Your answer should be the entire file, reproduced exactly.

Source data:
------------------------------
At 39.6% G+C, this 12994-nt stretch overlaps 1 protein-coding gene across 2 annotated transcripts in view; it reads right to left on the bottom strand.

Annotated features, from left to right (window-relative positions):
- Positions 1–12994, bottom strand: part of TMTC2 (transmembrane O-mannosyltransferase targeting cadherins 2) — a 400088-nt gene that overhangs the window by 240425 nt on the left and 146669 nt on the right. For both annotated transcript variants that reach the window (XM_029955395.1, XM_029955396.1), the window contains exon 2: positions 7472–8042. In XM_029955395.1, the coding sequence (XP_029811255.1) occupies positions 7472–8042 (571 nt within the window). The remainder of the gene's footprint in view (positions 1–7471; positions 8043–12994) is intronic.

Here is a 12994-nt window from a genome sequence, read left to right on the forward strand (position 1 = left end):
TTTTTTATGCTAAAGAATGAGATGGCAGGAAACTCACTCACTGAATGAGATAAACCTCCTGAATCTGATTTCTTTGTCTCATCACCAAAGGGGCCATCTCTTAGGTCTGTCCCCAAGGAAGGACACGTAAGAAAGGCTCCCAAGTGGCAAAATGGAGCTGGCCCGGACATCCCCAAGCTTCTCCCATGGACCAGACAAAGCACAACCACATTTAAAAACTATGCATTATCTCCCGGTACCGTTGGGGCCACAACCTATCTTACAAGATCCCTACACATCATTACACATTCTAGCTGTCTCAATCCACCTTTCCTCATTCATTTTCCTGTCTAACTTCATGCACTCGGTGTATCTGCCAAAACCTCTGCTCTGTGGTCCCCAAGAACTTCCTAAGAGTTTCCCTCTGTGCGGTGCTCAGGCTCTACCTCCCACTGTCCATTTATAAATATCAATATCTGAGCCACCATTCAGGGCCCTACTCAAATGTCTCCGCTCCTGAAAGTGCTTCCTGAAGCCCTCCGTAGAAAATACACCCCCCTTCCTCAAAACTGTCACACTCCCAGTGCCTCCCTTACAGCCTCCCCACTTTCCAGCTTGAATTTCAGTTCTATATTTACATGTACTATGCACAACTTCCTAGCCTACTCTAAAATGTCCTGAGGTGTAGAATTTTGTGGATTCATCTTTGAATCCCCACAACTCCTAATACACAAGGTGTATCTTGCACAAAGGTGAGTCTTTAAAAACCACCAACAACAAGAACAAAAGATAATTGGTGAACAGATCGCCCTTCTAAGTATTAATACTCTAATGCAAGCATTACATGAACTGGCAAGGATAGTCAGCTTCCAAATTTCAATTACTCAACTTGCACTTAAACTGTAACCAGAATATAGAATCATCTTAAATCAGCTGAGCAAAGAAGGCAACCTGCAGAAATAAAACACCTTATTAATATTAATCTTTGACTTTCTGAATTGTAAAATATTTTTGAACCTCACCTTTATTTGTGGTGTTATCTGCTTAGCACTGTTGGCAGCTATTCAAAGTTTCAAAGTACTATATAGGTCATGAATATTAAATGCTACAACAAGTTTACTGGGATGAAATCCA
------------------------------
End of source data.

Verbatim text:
At 39.6% G+C, this 12994-nt stretch overlaps 1 protein-coding gene across 2 annotated transcripts in view; it reads right to left on the bottom strand.

Annotated features, from left to right (window-relative positions):
- Positions 1–12994, bottom strand: part of TMTC2 (transmembrane O-mannosyltransferase targeting cadherins 2) — a 400088-nt gene that overhangs the window by 240425 nt on the left and 146669 nt on the right. For both annotated transcript variants that reach the window (XM_029955395.1, XM_029955396.1), the window contains exon 2: positions 7472–8042. In XM_029955395.1, the coding sequence (XP_029811255.1) occupies positions 7472–8042 (571 nt within the window). The remainder of the gene's footprint in view (positions 1–7471; positions 8043–12994) is intronic.

Here is a 12994-nt window from a genome sequence, read left to right on the forward strand (position 1 = left end):
TTTTTTATGCTAAAGAATGAGATGGCAGGAAACTCACTCACTGAATGAGATAAACCTCCTGAATCTGATTTCTTTGTCTCATCACCAAAGGGGCCATCTCTTAGGTCTGTCCCCAAGGAAGGACACGTAAGAAAGGCTCCCAAGTGGCAAAATGGAGCTGGCCCGGACATCCCCAAGCTTCTCCCATGGACCAGACAAAGCACAACCACATTTAAAAACTATGCATTATCTCCCGGTACCGTTGGGGCCACAACCTATCTTACAAGATCCCTACACATCATTACACATTCTAGCTGTCTCAATCCACCTTTCCTCATTCATTTTCCTGTCTAACTTCATGCACTCGGTGTATCTGCCAAAACCTCTGCTCTGTGGTCCCCAAGAACTTCCTAAGAGTTTCCCTCTGTGCGGTGCTCAGGCTCTACCTCCCACTGTCCATTTATAAATATCAATATCTGAGCCACCATTCAGGGCCCTACTCAAATGTCTCCGCTCCTGAAAGTGCTTCCTGAAGCCCTCCGTAGAAAATACACCCCCCTTCCTCAAAACTGTCACACTCCCAGTGCCTCCCTTACAGCCTCCCCACTTTCCAGCTTGAATTTCAGTTCTATATTTACATGTACTATGCACAACTTCCTAGCCTACTCTAAAATGTCCTGAGGTGTAGAATTTTGTGGATTCATCTTTGAATCCCCACAACTCCTAATACACAAGGTGTATCTTGCACAAAGGTGAGTCTTTAAAAACCACCAACAACAAGAACAAAAGATAATTGGTGAACAGATCGCCCTTCTAAGTATTAATACTCTAATGCAAGCATTACATGAACTGGCAAGGATAGTCAGCTTCCAAATTTCAATTACTCAACTTGCACTTAAACTGTAACCAGAATATAGAATCATCTTAAATCAGCTGAGCAAAGAAGGCAACCTGCAGAAATAAAACACCTTATTAATATTAATCTTTGACTTTCTGAATTGTAAAATATTTTTGAACCTCACCTTTATTTGTGGTGTTATCTGCTTAGCACTGTTGGCAGCTATTCAAAGTTTCAAAGTACTATATAGGTCATGAATATTAAATGCTACAACAAGTTTACTGGGATGAAATCCA